The Muhammad Ali Thing is happening again. This time, it features Bill Russell, evolving in death from the guy who the New York Times
Well . . .
Russell led the Boston Celtics to 11 of their 17 world championships during the 1960s. Courtesy of his aura in general, he also set the foundation for why the franchise is fifth on Forbes’ list of NBA team valuations at $3.55 billion.
Still, Russell didn’t make New Englanders feel warm and fuzzy when he said Boston was racist, and he refused to attend the ceremony at Boston Garden in 1972 when his No. 6 jersey was retired.
He was active in the Black Power movement. He created enemies by blasting the Vietnam War during the height of his playing career, and by insisting the Boston media was corrupt, and by refusing to attend his induction into the Naismith Basketball Hall of Fame in 1975.
A lifetime filled with universal love?
That wasn’t the case for Russell.
Neither was it for Ali nor for Jackie Robinson or for Hank Aaron, but I cherished the philosophies of all four players. To me, they were American heroes from Day One — both inside and outside of their uniforms — and contrary to the re-writing of history (again), I was part of the large and noisy minority.
As for the truth, Russell, Robinson and Aaron joined Ali as prominent African American athletes who remained fierce defenders of social justice, and much of the nation couldn’t stand them since they wouldn’t keep their mouths shut.
Now back to the re-writing of history (again): It has occurred, because Russell, Robinson, Aaron and Ali spent the final stretch of their lives through death having their slew of former detractors suffer from amnesia.
Or so they claim.
Take Robinson, for instance. He broke baseball’s color barrier 75 years ago with the Brooklyn Dodgers. If you didn’t know better from current media reports, you would think Robinson’s critics during his 53 years on earth mostly involved those hurling insults his way after his Major League debut on April 15, 1947.
Robinson was as provocative as a civil rights leader as he was during his decade sliding spikes high with the Dodgers. He worked with Dr. Martin Luther King Jr., including during the 1963 March on Washington. He ripped baseball for its lack of African American managers and even of third-base coaches.
Not only that, but Robinson was an equal opportunity critic of Democrats and Republicans, which surfaced for the 1960 presidential election. He told John F. Kennedy (Democrat) he needed to show more sincerity when speaking with people by making better eye contact, and he blasted Richard Nixon (Republican) for not helping in the fall of 1960 to free King out of a Georgia jail on bogus charges involving a lunch-counter demonstration.
While Malcolm X and other African Americans called Robinson an “Uncle Tom” who catered to Whites (especially after he became a Black Republican), many non-Blacks said Robinson was ungrateful or something by operating as baseball’s biggest critic regarding minorities in the game.
Then came that re-writing of history (again): You only heard about Robinson’s grace, integrity and courage when he was nearly blind and suffering from diabetes among other ailments along the way to his death and afterward in October 1972.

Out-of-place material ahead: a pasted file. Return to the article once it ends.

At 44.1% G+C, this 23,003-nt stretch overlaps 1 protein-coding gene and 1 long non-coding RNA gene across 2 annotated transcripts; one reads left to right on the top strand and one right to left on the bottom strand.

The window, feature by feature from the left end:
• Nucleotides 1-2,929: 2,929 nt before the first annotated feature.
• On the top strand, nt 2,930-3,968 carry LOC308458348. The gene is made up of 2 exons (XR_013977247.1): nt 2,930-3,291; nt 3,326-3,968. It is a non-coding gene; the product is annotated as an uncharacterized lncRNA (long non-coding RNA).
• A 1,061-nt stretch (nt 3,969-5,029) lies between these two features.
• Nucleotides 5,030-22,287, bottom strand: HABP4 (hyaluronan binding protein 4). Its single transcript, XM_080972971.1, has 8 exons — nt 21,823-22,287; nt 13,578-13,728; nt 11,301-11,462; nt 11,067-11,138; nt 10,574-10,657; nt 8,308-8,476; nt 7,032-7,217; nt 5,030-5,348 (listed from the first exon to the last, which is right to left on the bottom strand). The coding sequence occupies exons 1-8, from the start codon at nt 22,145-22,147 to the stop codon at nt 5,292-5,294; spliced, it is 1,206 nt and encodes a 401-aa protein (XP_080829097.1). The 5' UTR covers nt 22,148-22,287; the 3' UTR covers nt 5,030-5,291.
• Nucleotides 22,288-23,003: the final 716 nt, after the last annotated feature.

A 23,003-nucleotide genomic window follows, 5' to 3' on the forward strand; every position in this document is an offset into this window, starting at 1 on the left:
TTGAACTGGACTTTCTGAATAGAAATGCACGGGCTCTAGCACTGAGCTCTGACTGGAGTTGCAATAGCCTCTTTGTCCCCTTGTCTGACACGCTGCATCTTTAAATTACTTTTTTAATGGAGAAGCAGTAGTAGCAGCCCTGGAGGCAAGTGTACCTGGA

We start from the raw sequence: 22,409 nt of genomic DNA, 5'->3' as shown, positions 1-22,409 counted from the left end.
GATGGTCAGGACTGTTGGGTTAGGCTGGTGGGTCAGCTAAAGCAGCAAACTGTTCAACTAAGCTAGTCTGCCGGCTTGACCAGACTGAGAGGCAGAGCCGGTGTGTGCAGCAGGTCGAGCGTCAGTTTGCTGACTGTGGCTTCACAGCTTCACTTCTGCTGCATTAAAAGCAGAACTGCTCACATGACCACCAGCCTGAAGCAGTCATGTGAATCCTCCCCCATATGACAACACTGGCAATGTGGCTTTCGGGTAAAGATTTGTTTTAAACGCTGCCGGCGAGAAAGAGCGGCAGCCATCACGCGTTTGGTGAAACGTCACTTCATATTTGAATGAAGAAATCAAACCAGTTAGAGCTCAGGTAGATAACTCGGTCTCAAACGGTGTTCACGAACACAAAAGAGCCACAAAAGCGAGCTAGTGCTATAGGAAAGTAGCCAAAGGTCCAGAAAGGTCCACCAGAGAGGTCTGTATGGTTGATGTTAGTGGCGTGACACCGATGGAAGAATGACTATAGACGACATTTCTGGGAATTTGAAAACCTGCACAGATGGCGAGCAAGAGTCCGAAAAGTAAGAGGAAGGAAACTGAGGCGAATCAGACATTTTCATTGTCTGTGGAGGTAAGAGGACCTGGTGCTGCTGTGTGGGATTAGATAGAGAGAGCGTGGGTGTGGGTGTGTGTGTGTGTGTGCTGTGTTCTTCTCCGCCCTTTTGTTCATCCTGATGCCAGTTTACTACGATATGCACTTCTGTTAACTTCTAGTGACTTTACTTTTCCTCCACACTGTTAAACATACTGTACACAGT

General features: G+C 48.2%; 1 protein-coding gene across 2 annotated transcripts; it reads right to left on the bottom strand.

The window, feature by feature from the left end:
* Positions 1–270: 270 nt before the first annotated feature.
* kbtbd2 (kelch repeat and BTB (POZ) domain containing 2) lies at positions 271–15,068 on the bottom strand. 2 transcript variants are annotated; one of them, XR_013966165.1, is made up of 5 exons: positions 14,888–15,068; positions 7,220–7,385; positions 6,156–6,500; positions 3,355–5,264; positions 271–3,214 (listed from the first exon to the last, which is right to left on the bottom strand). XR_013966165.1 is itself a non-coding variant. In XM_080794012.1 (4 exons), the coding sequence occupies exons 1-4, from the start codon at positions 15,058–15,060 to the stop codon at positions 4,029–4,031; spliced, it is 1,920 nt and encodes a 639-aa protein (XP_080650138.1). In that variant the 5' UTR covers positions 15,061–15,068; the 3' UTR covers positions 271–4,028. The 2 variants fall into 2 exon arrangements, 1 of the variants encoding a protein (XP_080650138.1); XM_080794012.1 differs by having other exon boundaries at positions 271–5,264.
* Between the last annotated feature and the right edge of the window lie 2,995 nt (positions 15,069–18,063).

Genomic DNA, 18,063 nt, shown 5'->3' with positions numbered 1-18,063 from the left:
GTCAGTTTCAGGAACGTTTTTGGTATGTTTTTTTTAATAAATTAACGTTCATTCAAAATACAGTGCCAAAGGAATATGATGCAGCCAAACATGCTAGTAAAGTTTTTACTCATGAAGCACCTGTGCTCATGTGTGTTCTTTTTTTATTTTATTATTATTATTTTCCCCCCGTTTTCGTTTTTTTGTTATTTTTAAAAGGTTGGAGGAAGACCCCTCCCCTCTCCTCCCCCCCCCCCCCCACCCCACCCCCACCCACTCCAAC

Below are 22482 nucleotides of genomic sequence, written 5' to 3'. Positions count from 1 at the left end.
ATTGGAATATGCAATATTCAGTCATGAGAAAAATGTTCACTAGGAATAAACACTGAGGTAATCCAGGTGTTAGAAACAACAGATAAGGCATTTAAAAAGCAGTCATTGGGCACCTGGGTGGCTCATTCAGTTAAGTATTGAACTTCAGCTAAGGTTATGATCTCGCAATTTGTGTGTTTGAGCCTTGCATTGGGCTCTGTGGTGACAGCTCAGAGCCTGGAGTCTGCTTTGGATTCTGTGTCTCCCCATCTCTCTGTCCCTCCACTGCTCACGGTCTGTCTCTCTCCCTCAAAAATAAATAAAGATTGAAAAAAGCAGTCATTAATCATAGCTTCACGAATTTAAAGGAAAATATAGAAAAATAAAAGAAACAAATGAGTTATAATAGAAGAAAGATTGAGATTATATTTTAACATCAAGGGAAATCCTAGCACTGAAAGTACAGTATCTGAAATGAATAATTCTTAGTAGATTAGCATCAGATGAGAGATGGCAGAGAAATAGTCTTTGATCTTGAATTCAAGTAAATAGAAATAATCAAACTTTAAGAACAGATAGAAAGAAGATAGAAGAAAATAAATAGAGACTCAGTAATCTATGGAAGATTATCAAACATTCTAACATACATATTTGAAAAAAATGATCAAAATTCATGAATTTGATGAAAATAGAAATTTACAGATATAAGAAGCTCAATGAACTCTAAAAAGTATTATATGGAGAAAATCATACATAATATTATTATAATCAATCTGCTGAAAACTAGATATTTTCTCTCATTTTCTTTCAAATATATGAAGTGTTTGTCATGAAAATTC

Robinson was Aaron’s hero. As Aaron told me for my book that was published this summer called “The Real Hank Aaron: An Intimate Look at the Life and Legacy of the Home Run King,” Aaron asked Willie Mays and Ernie Banks after Jackie died to help him keep Robinson’s social causes alive. When Mays and Banks refused, Aaron said he would do it himself.
I was the person Hank called for the last 40 years of his life through January 22, 2021 when he wished to deliver his messages to the public on civil rights matters and baseball’s shaky legacy with African Americans. He was an executive back then for the same Atlanta Braves organization that featured the famed slugger for 21 of his 23 Major League seasons.
Aaron swung as hard against social injustice as he did to produce his 755 lifetime home runs. Before he slid into an unofficial retirement with the Braves after his highly active front-office role from 1976 to 2007 following his playing career, he often received hate mail and racist calls on the level he did in the early 1970s while chasing the homer record of Babe Ruth, the beloved White icon.
None of that was mentioned when Hank reached his late 70s. By then, he needed a golf cart or a wheelchair to move around, and he was cheered from then through beyond his death at 86 as a player instead of an activist.
Just like the masses ignored or forgot about The Bad Jackie and The Bad Bill in their minds, they did the same with The Bad Hank.
Then there was The Bad Muhammad.
Remember the 24/7 tributes to Ali six years ago after he died at 74? They praised his courage, and they applauded his dance with principles.
They ignored the other stuff.
I’m old enough to remember the 1960s, when Ali was ripped by even African Americans for his brash talk on racial issues and the Vietnam War, which led to his refusal to join the armed forces. He was found guilty of draft evasion and stripped of his heavyweight title. Not coincidentally, Russell ignored his status with the Celtics at the time as the NBA’s most prominent player to join 10 other athletes in June 1967 to support Ali at the so-called Cleveland Summit.
Many among the masses saluting Russell these days forgot he was there, but the FBI remembered.
See those files.